Thursday, January 24, 2013

Owning It

It is humbling, no - humiliating, to look at yourself in the mirror at the yoga studio and see that you are the fattest one in class. I do not mean this in a pejorative way; it is fact.

It is discouraging to be unable to do poses, like plow, that even a few years ago I could roll into easily. Today I had to heave my ass into the air so hard I nearly did a backward somersault, just to get my legs over my head. The handsome young instructor rushed over to make sure I hadn't broken my neck. Once I got into position I was fine, but it was embarrassing to have him feel that he had to help support me in such a, well, "vulnerable" position.

I have spent the bulk (hah!) of my life believing both that I was fat and that my fatness made me unlikeable. I strove, at all times, to dress and position myself so as to appear thinner. I did not have an eating disorder, thankfully, just a heaping helping of self-loathing.

Objectively speaking, as supported by recently unearthed photographic evidence, I was nearly always in a healthy weight range, though not thin, as I was growing up. Facts did nothing to reduce or eliminate my disgust with my own body. I know that my weight has not prevented others from liking me. Still, traces of the self-consciousness I have felt since childhood linger.

Ironically, even though I always felt fat, I also knew I was strong. My body never let me down, whether it was moving furniture, dancing all night, biking, swimming or riding horses. I might ache the next day, but I could always push through and do what I wanted to do. I loved the contours of muscle I gained when I worked out regularly. I had an endless well of energy. No longer is any of that that true.

I am angry. I am angry that I let it come to this. I am angry that I made my own health such a low priority; that I took the path of least (none, nada, bupkis) resistance. I am angry that I listened to the voice of self-loathing tell me that I am too fat for the pool or the yoga mat. I am angry that I took for granted my body's strength and resilience until it eroded away. I am angry that I let my own self-consciousness hold me captive.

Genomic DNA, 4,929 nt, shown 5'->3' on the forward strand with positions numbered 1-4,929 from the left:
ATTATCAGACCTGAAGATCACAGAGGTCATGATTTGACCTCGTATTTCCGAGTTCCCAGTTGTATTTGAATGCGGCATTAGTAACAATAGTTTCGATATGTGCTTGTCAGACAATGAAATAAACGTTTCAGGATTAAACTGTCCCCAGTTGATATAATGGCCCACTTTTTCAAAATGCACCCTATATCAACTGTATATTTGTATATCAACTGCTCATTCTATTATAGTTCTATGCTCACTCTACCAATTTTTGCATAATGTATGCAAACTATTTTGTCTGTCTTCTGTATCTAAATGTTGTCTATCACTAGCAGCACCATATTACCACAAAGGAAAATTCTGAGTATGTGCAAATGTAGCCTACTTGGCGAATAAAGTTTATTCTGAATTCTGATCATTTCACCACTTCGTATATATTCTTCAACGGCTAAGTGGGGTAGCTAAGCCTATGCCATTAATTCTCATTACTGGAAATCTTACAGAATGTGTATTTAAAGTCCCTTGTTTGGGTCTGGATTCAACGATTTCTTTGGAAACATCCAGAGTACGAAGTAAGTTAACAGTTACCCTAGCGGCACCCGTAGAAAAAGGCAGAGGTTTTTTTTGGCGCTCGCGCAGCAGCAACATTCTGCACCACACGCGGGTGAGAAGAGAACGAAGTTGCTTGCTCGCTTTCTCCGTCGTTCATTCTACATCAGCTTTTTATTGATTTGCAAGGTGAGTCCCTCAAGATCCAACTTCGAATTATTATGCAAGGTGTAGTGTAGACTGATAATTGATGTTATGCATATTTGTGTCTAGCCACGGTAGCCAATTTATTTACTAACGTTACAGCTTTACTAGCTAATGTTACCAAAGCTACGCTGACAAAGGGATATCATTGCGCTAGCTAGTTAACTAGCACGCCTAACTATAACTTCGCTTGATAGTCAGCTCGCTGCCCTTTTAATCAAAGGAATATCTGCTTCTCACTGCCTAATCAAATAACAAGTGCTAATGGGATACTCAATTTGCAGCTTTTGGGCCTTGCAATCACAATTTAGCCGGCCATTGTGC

I have never described anyone, including myself, as "fat" within hearing of my daughters.  They know nothing of my secret. I never, ever want them to feel anything but love and respect for their bodies as the wonderful, beautiful, amazing beings they are. We talk of health: healthy eating, exercise and differing body types. We eat well. I encourage them in sports and other physical activities. But now, because of them, because I must make my actions match my words and set an healthy example, I push outside my comfort zone.

I have gone to 8 yoga classes in two weeks. 8 sweaty, challenging classes. Each time I enter a class, I remind myself that this is my journey. I must try not to compare myself to anyone else. I know, intellectually, that the other students are not judging me; that they are likely not even aware that my bends aren't as deep, nor my planks as taut as theirs. After each class, I try to remind myself that I accomplished something just by going and persevering. Each time I go, it gets a little easier. I tell myself that change will come, in time.

In the meantime, I'll keep repeating to myself the words of Stuart Smalley:

"I'm good enough; I'm smart enough; and doggone it, people like me!"


  1. Go Meg go!!! Yoga is wonderful, isn't it? You are beautiful!

  2. I could copy and paste huge sections of this post and label them as written by me (and I SWEAR this isn't just some plagiaristic desire of mine to own your lovely writing). Yes, yes, and yes. I feel you, sister. My whole life, I have felt the same way.

    That noted, I'm well committed to the fitness journey and am very happy with my strength, etc., if not the number on the scale. Now you're taking the steps to greater self-appreciation, and the payoffs are imminent. When I think back to myself in my first yoga classes some years ago...and then look at how much I can do now--simply from doing what you say: persevering--well, it teaches me a new way to give myself credit, a way my younger self wouldn't have known how to allow.

    The fitness you're working toward right now will be the most gratifying fitness of your life. Because you'll know how to give yourself credit for the effort. Because you'll know you're showing your daughters how women can love themselves.

  3. Meg, I think you can cut yourself some slack after the last couple of years you have had. You couldn't put yourself first. You were in heavy duty care taking, (remember the name of your blog)? And have more time, and you are getting right back to moving and stretching. Life ebbs and flows and we do what we can.

    And you are and always been gorgeous. Like, knock out gorgeous. Like, va-va-voom.